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  2. One possibility: Have a neuropsychologist do an evaluation, of cognition and learning style and behavior. My son and teenage nephew have both benefited from this. What looks like laziness or bad attitude toward schoolwork can, in fact, be some sort of learning disorder. A neuropsychologist can diagnose, explain, and suggest strategies for compensating for shortcomings.

    My therapist has even had clients in their early 20s get a neuropsych eval (from a neuropsych who mostly sees kids), even though they're done with school. Problems in school can become problems in work and adult life, and her clients benefited from finding out why they'd struggled with certain things for so long.

    Email me if you have questions, Becky.

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  3. We've done this. It took a while and they diagnosed him with ADD, which is not something I disagree with. (Justin's a teacher, we're familiar.)

    Tools for compensating go only as far as the willingness to use them. We've been more than willing certainly. We've pushed and pushed and pushed. Tried one direction...another...charts...stickers...short term rewards...daily teacher checkoffs...heavy structure...doesn't qualify for IEPs. He's better than he used to be. This year he's passed off with C's but I fear senioritis.

    (I've got to make sure next year that he doesn't interact with a teacher who thinks that he'll do better if she's extra nice to him. She gives an inch, he takes a mile, and it makes incentives at home near impossible to stick to. He doesn't see the consequences.)

    It may take him maturing past his teenaged years, where his brain isn't so muddled with immaturity and hormones, to even decide that he wants to compensate. Right now his parents are idiots. Typical teenaged stuff.

    Yesterday was just frustrating. Usually I don't write about that but I needed to.

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  4. My oldest is almost 14, but Holy Hell, it sounds like we have given birth to the same kid!

    I'll be your support, if you'll be mine :P

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  5. Oh BTW, my son has also been diagnosed ADHD.

    Fun shit I tell ya...not

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  6. Elementary was extra fun. I'd go to his new teacher for the year. Tell him/her how my son is, what seems to work, what doesn't, and ask what we can do to work together.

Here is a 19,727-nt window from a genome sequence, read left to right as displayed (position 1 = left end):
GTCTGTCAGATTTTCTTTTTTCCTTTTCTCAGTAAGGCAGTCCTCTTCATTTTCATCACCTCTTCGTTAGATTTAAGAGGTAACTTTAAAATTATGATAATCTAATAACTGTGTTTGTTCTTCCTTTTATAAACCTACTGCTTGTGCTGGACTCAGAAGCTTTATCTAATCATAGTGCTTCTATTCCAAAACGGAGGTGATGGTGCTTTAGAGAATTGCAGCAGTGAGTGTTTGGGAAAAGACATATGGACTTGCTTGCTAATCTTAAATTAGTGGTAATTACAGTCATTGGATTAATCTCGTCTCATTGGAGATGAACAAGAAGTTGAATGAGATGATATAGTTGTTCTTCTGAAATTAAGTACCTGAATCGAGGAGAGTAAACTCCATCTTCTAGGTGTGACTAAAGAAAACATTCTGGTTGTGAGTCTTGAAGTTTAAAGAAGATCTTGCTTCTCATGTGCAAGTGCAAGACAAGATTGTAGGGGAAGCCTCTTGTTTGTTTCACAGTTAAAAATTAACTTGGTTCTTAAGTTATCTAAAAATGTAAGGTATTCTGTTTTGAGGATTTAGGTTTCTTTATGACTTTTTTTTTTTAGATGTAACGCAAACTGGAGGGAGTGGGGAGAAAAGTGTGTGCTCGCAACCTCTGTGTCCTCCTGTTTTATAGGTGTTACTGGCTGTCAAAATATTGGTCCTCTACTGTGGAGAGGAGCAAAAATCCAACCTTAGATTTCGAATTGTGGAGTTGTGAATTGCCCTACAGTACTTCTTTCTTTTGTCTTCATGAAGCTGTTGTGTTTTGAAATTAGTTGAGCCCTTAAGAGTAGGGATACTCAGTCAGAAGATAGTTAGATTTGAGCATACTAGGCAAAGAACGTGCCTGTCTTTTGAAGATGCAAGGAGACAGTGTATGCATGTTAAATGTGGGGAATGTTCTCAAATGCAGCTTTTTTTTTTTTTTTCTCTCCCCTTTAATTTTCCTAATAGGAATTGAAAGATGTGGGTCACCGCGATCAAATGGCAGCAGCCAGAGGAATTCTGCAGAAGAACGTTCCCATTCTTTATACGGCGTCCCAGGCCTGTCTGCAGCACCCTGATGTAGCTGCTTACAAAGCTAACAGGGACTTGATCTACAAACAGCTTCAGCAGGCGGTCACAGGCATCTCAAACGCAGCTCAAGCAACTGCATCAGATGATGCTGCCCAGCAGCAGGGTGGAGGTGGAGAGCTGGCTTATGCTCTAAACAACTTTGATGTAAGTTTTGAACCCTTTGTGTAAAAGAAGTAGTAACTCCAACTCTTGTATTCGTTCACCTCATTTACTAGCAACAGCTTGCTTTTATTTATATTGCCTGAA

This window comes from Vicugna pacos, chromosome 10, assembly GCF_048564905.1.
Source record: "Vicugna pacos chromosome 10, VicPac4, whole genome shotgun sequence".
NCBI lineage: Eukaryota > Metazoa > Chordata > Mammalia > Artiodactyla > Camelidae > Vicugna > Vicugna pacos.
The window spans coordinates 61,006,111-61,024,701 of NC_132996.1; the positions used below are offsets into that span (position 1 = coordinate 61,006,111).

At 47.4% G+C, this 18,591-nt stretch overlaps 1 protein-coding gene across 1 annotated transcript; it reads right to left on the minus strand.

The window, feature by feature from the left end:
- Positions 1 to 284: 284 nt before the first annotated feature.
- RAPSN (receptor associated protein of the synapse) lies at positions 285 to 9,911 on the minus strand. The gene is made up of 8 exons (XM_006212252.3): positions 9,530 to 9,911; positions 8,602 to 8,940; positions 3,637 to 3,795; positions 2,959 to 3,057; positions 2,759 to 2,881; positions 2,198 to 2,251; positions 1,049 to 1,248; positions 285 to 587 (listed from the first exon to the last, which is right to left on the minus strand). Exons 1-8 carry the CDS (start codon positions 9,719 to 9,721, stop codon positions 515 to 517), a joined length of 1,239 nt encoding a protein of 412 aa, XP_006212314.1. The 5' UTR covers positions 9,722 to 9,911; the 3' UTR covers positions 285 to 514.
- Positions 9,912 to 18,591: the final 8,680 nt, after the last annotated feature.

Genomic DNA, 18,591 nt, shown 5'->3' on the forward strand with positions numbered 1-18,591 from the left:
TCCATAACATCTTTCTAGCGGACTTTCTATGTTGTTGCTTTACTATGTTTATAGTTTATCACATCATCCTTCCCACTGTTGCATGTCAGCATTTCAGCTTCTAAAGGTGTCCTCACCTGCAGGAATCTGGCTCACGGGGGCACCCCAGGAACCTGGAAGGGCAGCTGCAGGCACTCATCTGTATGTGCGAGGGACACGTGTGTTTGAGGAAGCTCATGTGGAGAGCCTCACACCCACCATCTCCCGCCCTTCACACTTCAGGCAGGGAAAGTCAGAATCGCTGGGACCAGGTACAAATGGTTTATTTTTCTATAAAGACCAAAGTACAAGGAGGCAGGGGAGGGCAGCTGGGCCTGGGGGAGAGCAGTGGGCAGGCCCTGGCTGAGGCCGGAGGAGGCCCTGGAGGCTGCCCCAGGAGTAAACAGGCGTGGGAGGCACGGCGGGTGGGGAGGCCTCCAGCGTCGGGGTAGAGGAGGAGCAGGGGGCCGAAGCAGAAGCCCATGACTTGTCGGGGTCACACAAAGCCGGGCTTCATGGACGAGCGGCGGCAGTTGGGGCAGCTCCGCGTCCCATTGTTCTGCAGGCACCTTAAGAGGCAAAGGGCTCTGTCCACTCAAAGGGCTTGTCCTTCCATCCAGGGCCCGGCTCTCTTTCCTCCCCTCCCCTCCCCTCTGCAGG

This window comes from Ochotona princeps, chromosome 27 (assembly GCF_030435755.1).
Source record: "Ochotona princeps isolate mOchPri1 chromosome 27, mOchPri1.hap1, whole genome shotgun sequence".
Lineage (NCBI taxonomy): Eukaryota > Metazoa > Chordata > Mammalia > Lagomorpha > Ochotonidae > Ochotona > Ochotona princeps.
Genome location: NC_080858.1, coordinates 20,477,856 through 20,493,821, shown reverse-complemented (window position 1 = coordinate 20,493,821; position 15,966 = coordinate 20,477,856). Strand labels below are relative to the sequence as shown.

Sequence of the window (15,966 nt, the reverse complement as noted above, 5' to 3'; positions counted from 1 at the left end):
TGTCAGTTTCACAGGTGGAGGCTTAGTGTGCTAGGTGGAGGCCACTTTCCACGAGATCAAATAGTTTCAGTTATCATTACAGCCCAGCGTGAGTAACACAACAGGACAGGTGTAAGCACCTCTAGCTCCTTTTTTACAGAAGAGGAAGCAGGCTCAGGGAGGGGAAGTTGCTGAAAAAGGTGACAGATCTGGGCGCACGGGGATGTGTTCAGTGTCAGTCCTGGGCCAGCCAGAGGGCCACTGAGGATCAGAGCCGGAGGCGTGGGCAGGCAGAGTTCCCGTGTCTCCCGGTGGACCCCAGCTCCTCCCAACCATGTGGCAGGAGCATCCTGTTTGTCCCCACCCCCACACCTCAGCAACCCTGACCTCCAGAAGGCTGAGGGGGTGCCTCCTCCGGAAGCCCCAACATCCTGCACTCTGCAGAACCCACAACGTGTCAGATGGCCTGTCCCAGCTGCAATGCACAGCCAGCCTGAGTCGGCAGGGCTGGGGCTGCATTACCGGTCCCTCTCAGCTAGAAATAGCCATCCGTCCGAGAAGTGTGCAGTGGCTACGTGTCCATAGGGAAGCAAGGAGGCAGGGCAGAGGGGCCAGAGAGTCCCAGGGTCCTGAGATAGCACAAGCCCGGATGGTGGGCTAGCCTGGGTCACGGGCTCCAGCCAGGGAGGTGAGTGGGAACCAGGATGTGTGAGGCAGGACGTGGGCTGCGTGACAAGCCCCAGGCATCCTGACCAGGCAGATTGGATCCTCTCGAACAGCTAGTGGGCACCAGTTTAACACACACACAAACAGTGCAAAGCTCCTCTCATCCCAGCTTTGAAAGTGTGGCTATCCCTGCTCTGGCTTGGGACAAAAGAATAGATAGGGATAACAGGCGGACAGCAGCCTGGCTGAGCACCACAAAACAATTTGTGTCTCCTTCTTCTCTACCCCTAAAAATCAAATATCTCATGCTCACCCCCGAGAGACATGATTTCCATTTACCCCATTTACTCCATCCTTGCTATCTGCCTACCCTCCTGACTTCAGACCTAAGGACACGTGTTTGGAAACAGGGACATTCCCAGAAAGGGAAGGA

Without fail the teacher would say, "Oh, it can't be that way."

    But I'd still show up after school once or twice a week to see how things are going and if he needed organization or if he was indeed lying about not having homework, which as usual he was.

    It would take about about two to three months in for the teacher to finally admit I was right and by that time we'd lost everything we'd tried to build in him the year previous. No progress was really made because it became a stalemate.

    Junior high and high school was somewhat better. His reputation preceded him and having teacher dad in the school was useful. He'd built some pretty bad habits those early years which I can't convince him don't serve him.

    He's got a camp to go to this summer and after that, his Dad and I again take him on the quest for a job.

    Part of my disappointment also stems from what I was at his age. I had a job, paid my own bills, did well in school, bought my own car, did a lot of school activities. He's just...unlike me. I'm at a loss to where this is coming from.

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  7. I loved math when I was a kid, right up until calculus tried to kick my ass (and partly succeeded). My son? Has math anxiety. Is decent at math but fears it and doesn't enjoy it. It's just how his brain is wired--the abstractness of math, all the rote practice that homework tends to involve? Not a great match. Our kids insist on being their own people and taking after mom and dad only when it comes to stubbornness!